- March 5, 2012
- Posted by: Paul Foster
- Category: Create Time Saving Business Systems, Customer service, Grow a Business, Solutions for Business Challenges
If your business has specific ‘black and white’ written instructions or systems to deal with customer service issues that arise time and time again – your customers will benefit with good service, and your front line employees will have satisfaction in resolving issues themselves.
Related article – How to Build a Business System for Freedom and Profit
Remember – Grey and fuzzy causes problems
Back and white solves problems
An example: Do you assume every customer service problem that comes up is unique? Are your front line employees advised to deal with customer service issues?
The following may be happening in your business:
Mr. Customer to your Front Line Employee: “I have a customer service issue for you to help me with.”
Front Line Employee: “Well I would like to help you but our policy is a little gray and fuzzy so I have to ask my boss about what to do in your situation. But he is not here right now so do you mind if I leave you all frustrated for as long as it takes for me to find the answer?”
Mr. Customer: “I would prefer a resolution right away please. And by the way, if I can get a satisfactory resolution to my problem (quicker is more satisfactory by the way) I will become a more loyal advocate for your business than a customer who didn’t even have a problem.”
Front Line Employee: “Well just so you know, my boss doesn’t understand this and would prefer the more inefficient gray and fuzzy way of dealing with all the problems himself in order to make sure I don’t screw anything up.”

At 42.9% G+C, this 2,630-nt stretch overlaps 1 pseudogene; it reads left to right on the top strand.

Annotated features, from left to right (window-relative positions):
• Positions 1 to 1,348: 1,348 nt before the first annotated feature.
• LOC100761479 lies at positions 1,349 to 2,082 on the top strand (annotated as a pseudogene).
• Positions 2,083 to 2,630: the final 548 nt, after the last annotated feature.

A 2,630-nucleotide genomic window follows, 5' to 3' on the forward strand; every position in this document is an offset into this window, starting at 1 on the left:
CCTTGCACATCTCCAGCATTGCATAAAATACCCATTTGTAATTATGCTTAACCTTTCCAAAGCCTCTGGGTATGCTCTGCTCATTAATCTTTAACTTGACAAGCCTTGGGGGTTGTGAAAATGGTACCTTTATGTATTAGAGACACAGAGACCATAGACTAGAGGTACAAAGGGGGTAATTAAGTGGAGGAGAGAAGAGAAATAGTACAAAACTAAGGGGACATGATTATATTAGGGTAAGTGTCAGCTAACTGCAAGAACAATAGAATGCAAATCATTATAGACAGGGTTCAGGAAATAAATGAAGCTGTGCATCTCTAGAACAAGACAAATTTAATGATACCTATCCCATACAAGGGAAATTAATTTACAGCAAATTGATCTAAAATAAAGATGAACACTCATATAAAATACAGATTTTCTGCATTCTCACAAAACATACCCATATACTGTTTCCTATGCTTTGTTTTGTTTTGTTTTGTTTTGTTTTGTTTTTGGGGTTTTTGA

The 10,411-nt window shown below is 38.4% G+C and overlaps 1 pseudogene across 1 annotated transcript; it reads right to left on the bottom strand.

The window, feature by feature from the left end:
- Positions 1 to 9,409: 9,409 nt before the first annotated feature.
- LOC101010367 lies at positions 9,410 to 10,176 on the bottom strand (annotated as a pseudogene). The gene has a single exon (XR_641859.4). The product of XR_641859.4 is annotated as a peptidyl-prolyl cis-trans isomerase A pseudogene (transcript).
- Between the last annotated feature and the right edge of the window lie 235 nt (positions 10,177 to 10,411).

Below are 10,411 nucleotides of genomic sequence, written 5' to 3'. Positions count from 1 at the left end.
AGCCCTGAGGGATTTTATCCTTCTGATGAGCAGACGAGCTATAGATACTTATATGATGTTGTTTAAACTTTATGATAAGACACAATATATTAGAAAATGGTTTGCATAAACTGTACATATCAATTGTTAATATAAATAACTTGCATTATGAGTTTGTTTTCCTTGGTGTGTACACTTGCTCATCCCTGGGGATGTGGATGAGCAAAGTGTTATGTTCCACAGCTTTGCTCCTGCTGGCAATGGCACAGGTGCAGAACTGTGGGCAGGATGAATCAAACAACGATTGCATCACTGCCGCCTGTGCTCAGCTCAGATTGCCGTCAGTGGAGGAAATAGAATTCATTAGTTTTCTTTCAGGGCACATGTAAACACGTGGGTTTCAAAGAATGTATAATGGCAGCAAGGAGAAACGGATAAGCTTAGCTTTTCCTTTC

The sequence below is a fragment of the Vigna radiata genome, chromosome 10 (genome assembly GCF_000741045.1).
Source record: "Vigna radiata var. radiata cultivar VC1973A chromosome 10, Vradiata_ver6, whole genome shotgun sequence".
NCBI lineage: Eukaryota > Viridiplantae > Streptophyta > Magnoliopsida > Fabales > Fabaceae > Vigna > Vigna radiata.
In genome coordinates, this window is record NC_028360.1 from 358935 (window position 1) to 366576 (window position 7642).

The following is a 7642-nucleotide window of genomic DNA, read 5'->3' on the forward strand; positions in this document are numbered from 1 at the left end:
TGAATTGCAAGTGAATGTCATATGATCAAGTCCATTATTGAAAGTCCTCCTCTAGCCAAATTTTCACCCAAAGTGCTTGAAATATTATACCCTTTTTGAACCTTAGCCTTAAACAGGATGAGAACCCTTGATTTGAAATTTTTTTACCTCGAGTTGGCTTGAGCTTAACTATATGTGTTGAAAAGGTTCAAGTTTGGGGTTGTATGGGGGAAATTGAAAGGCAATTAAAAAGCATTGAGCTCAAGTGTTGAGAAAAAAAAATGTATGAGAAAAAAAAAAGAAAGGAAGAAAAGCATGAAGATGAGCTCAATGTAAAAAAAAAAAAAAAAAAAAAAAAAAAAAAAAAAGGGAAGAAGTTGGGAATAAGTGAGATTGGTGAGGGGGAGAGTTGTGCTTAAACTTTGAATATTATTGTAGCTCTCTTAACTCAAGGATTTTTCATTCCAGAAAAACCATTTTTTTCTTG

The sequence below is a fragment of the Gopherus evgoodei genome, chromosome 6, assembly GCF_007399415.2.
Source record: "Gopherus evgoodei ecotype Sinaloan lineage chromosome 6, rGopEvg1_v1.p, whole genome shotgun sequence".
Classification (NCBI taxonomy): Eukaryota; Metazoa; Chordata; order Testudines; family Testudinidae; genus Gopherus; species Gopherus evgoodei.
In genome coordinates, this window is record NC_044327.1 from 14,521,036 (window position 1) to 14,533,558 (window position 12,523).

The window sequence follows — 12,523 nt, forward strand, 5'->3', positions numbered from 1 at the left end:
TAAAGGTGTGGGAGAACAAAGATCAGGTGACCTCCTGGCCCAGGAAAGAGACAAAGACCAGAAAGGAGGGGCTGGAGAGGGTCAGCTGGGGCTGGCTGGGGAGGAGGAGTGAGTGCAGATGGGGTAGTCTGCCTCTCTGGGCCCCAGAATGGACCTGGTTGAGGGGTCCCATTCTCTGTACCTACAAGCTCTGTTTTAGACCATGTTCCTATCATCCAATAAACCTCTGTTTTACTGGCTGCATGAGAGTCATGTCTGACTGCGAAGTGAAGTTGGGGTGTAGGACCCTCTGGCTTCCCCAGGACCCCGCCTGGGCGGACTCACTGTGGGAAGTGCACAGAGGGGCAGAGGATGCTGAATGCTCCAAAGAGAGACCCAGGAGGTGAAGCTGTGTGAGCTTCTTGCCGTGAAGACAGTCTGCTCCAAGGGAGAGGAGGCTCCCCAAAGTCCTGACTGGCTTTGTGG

Mr. Customer: “This is not leaving a good impression with me. Good-bye.”
If you spend a little time analyzing the customer service issues that come up there will be many different ones. However, there will be some situations that come up time and time again.
These are the issues that need to be converted to black and white systems for resolving problems immediately at the front line. There is no downside to doing this.
Here is the upside:
1) The boss doesn’t have to deal with every single customer service issue. This frees up time for the business owner to give more attention to the exceptional issues.
2) The front line employee is now empowered with some responsibility and will also enjoy the responsibility to solve a problem and have the customer thank them for it.
3) The customer is happy because they got their problem solved right away. Over the longer time, with less ‘fires to put out’ the customer service department can continue to be more proactive and handle more responsibility.
4) The business owner will now have freed up time to look into what is causing the recurring problems and determine if there is a way to proactively eliminate the particular problem.